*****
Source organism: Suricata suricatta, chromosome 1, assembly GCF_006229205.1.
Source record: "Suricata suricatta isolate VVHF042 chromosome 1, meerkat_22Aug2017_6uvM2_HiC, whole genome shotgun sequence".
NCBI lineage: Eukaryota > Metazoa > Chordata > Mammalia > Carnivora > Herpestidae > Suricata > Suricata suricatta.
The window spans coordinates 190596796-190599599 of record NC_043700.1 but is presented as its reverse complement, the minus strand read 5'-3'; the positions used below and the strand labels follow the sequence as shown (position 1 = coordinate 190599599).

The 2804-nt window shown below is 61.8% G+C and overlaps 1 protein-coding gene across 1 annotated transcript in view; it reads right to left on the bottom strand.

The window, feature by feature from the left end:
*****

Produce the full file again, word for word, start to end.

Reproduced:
Source organism: Suricata suricatta, chromosome 1, assembly GCF_006229205.1.
Source record: "Suricata suricatta isolate VVHF042 chromosome 1, meerkat_22Aug2017_6uvM2_HiC, whole genome shotgun sequence".
NCBI lineage: Eukaryota > Metazoa > Chordata > Mammalia > Carnivora > Herpestidae > Suricata > Suricata suricatta.
The window spans coordinates 190596796-190599599 of record NC_043700.1 but is presented as its reverse complement, the minus strand read 5'-3'; the positions used below and the strand labels follow the sequence as shown (position 1 = coordinate 190599599).

The 2804-nt window shown below is 61.8% G+C and overlaps 1 protein-coding gene across 1 annotated transcript in view; it reads right to left on the bottom strand.

The window, feature by feature from the left end: